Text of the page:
|Posted by Joe Sabol on October 16, 2012 at 9:05 PM|
David F. Wiemer, F. Wendell Miller Professor, Department of Chemistry, The University of Iowa will visit UPLS on Thursday, October 18, 2012.
At 3:00 PM, Rm 101, Chemical Sciences & Engineering Bldg (on the campus of Michigan Tech, Houghton MI), Prof. Wiemer will present "Herbal Products: they're natural, but are they safe?”
At 4:00 PM, Rm 101, Professor Weimer will visit with students. Refreshments will be provided.
At 6:00 PM, the UPLS will host a dinner, at "The Library Restaurant & Brew Pub (62 Isle Royale St, Houghton MI.) Please join us!
ABSTRACT: Herbal products have become big business in the United States. Infomercials, radio and television commercials, and print ads trumpet the benefits of natural remedies for various illnesses or as aids for weight loss or in programs to stop smoking. These products are commonly described as “all-natural” and draw on the common belief that if something is natural it must be safe. But does this belief have any scientific basis? Native peoples often have used plants to treat disease or illness, and both traditional remedies and other plants have given rise to many of the drugs used in Western medicine. However, many natural materials are highly toxic, and some natural products are useful precisely because they are highly toxic. In this presentation, examples of both the beneficial and harmful compounds found in nature will be presented, along with a description of the strategies that are used to isolate biologically active compounds from natural sources.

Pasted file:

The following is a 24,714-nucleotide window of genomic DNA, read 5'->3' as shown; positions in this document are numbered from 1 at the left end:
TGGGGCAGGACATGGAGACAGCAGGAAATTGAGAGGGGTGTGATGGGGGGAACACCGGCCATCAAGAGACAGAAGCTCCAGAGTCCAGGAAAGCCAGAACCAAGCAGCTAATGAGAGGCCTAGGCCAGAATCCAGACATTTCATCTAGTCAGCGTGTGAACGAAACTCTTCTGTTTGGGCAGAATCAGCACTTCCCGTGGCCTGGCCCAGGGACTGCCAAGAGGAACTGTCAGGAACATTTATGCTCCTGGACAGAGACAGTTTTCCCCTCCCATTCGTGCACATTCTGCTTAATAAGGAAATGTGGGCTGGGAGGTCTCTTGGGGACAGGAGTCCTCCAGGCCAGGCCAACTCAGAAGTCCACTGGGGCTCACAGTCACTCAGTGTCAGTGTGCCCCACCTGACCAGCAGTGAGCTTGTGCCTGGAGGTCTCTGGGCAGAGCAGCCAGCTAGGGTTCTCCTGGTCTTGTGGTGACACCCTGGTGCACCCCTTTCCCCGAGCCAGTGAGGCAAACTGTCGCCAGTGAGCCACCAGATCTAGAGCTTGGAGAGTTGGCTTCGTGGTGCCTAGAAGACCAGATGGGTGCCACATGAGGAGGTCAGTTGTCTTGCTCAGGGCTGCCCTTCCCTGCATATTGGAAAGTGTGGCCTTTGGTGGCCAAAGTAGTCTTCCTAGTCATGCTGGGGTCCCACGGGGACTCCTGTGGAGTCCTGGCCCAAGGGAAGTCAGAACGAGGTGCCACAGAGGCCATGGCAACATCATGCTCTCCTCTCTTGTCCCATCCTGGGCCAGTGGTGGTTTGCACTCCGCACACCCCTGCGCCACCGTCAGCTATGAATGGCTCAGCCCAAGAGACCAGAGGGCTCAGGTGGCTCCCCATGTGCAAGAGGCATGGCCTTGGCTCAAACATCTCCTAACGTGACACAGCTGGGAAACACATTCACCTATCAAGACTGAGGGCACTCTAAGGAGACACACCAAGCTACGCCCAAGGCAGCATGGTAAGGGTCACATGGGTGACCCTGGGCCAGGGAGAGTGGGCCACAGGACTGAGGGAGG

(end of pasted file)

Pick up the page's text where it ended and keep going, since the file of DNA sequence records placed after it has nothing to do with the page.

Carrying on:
SPEAKER BIO: David F. Wiemer received a B.S. degree in chemistry from Marquette University in 1972, before moving to the University of Illinois at Champaign-Urbana to pursue graduate study in organic chemistry. He received the Ph.D. in 1976 for work in synthetic organic chemistry under the direction of Nelson J. Leonard, and then continued his career with postdoctoral study at Cornell University under the direction of Jerrold Meinwald. He joined the faculty in the Department of Chemistry at the University of Iowa in 1978, and now holds the rank of professor. His honors include a National Institutes of Health postdoctoral fellowship, a fellowship from the Alfred P. Sloan Foundation, a University of Iowa Faculty Scholar Award, and a University of Iowa Collegiate Teaching Award. Dr. Wiemer is interested in the isolation, characterization, and synthesis of biologically active natural products and the field of chemical ecology. His research projects include studies of the chemical basis of host-plant resistance to defoliation by leafcutter ants and of natural insecticides and anti-fungal agents in general. He also is involved in the chemical synthesis of various terpenoids with anti-viral, anti-leukemic, and anti-proliferative properties and in the development of new methodology for organic synthesis based on organophosphorus chemistry.
Categories: UPLS Meetings